Photographer Joseph Turp’s Olympians: Austerity Games

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Olympic Boxer Ron Cooper. Photographer Joseph Turp

The “Austerity Games” by Photographer Joseph Turp, shows the faces of London’s 1948 Olympics. It’s about history, storytelling, and a celebration of Ageing

“I’m a living legend”, said charismatic Jamaican sprinter Usain Bolt after becoming the first man to successfully defend the 100m and 200m titles. The idea of the “Legend” is one of the ideas explored by photographer Joseph Turp in his project Austerity Games.Turp, who also shoots for Image Source, took portraits of the athletes competing in the 1948 London games, just after the Second World War, when many goods in Britain were still rationed. Sponsorship, full-time coaches, and even an Olympic Village were ideas that were as imaginable as a human being running 9.58 seconds in the 100 meters (10.2 in 1948).

Photographer: Joseph Turp

So hurdler Joe Birrell is shown alongside an image of his vest, with the Olympics’ crest sewn on by his mother.

Photographer: Joseph Turp

And while the £27 million 2012 ceremony directed by Danny Boyle charmed millions around the world, Turp shows an image of rower Paul Bircher alongside a feather he holds in his hand, from a pigeon released in the opening ceremony. It seems even mementos were salvage rather than expensively branded items.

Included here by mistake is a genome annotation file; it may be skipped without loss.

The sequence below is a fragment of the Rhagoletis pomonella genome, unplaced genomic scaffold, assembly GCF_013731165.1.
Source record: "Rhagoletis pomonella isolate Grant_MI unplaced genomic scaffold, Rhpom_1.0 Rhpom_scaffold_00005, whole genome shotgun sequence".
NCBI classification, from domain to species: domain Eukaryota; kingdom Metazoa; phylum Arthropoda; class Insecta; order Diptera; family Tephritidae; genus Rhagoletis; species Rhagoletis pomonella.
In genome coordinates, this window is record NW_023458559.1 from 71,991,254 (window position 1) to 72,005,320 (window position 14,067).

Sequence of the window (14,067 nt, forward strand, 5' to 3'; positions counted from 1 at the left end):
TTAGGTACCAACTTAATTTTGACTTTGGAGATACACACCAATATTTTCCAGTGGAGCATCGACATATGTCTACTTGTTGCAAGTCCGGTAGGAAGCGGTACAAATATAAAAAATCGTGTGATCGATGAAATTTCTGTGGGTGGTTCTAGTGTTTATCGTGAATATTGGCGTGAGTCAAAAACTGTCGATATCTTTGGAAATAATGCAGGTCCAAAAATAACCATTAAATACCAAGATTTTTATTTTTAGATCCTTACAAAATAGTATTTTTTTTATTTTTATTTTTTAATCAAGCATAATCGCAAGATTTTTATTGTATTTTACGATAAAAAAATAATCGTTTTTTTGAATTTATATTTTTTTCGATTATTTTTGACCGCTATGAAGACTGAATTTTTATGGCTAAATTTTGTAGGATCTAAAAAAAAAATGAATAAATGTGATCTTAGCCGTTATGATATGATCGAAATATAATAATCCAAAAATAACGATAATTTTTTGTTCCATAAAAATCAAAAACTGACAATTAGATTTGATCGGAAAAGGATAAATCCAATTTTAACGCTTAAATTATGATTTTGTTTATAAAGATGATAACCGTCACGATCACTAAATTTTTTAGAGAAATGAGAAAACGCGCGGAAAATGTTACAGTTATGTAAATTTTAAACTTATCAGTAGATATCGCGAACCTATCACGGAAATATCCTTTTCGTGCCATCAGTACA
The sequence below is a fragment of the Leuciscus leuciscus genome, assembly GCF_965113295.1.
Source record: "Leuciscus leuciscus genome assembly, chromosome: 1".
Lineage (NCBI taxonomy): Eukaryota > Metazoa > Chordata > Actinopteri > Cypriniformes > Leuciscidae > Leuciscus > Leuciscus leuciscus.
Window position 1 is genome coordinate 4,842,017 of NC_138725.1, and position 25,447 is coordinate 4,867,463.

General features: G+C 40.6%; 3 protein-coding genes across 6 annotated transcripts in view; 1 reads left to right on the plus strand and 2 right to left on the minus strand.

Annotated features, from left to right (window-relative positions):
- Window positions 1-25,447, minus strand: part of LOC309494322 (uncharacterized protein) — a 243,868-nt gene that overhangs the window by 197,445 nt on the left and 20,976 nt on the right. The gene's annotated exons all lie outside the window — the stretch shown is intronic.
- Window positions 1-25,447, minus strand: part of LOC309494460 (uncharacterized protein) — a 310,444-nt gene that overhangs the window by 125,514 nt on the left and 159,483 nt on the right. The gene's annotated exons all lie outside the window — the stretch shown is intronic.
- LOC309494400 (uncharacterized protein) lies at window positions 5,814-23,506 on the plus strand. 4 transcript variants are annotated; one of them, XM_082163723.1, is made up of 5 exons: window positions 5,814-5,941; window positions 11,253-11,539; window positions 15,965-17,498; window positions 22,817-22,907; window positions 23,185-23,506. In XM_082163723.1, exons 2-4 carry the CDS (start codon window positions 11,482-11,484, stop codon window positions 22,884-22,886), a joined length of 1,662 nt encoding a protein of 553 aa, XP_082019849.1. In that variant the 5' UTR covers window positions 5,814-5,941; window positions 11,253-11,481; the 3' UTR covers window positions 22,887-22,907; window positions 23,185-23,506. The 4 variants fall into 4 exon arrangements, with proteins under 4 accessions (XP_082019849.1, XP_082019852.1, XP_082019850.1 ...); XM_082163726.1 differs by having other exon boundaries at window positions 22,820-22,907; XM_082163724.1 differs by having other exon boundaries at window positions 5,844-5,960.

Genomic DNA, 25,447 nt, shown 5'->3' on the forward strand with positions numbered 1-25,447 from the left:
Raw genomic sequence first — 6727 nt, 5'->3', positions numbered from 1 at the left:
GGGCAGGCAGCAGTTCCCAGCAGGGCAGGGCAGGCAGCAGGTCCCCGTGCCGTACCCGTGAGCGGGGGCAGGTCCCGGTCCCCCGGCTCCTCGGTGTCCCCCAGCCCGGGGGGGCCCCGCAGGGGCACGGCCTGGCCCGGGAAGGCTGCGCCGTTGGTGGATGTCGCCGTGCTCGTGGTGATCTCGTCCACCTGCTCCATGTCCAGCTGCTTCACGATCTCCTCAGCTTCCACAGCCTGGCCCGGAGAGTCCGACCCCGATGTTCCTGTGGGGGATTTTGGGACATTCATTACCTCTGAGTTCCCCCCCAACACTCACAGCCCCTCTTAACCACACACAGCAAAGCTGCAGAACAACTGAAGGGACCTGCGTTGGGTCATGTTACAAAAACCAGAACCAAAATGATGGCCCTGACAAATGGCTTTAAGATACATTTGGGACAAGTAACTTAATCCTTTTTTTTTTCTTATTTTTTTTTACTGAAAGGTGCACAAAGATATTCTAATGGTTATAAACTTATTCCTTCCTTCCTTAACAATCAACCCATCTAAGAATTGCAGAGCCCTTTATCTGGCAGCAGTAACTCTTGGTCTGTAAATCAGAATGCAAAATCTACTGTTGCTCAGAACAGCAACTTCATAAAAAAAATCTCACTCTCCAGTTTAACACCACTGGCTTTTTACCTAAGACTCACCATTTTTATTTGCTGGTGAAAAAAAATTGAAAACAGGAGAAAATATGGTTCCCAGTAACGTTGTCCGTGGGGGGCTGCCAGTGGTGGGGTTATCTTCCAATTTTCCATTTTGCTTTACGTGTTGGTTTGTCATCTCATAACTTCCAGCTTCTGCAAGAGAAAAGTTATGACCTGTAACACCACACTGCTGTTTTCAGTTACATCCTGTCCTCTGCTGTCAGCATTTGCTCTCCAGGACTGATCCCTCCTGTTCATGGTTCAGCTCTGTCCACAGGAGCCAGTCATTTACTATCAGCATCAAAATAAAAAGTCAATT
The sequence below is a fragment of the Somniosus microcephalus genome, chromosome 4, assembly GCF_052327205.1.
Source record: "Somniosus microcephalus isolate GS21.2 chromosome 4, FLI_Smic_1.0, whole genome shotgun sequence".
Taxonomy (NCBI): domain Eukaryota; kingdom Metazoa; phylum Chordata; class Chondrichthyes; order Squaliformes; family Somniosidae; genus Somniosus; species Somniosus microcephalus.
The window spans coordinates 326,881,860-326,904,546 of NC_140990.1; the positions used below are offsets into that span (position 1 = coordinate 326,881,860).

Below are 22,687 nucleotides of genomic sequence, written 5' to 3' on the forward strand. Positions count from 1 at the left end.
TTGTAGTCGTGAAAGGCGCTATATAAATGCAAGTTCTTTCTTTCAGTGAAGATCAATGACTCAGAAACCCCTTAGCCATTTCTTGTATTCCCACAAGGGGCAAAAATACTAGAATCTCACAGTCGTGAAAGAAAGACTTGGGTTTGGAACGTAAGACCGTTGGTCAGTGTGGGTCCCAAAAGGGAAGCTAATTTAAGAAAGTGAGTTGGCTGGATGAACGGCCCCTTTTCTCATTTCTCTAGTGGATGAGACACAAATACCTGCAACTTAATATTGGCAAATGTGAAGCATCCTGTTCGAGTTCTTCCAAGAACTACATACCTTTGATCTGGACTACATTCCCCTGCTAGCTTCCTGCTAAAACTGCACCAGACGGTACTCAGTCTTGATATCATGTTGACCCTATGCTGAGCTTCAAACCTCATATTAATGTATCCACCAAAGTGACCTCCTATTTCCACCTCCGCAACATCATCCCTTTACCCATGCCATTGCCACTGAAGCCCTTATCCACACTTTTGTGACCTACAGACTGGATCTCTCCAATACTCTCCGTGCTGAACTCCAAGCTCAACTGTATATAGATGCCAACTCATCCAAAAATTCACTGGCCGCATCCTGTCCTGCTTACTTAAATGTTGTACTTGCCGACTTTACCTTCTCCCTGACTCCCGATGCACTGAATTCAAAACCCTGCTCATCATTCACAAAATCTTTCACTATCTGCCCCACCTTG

Photographer: Joseph Turp

The word “legend”, a word whose meaning is “legendary” (!), especially during the amped-up media coverage of this Olympic Games, but one of its original meanings was the inscription on a coin. Turp shows a portrait of High Jump silver-medal winner Dorothy Tyler alongside an image of her holding her medal. Her face, lined and chiseled, mirrors the “legend”, the imprint on the medal, a noble geography of sporting achievement, and yes, heroism.

The portraiture of Turp’s Austerity Games project isn’t just a statuesque take on sporting legend, it’s an understated piece of storytelling, in the pairing of the face and the objects which each subject shows. A visual testament. Turp’s thought-provoking contrasts, and his picturing of the passing of time shown in the humility and pride of these faces, brings a fresh take on the deep meaning of “Olympian”. Most of all, in a world which likes its legends to be smooth and young, it’s a celebration of the vitality Ageing and the faces who are rich with the lines of hard-won stories.

Click to see more of Joseph Turp’s Austerity Games

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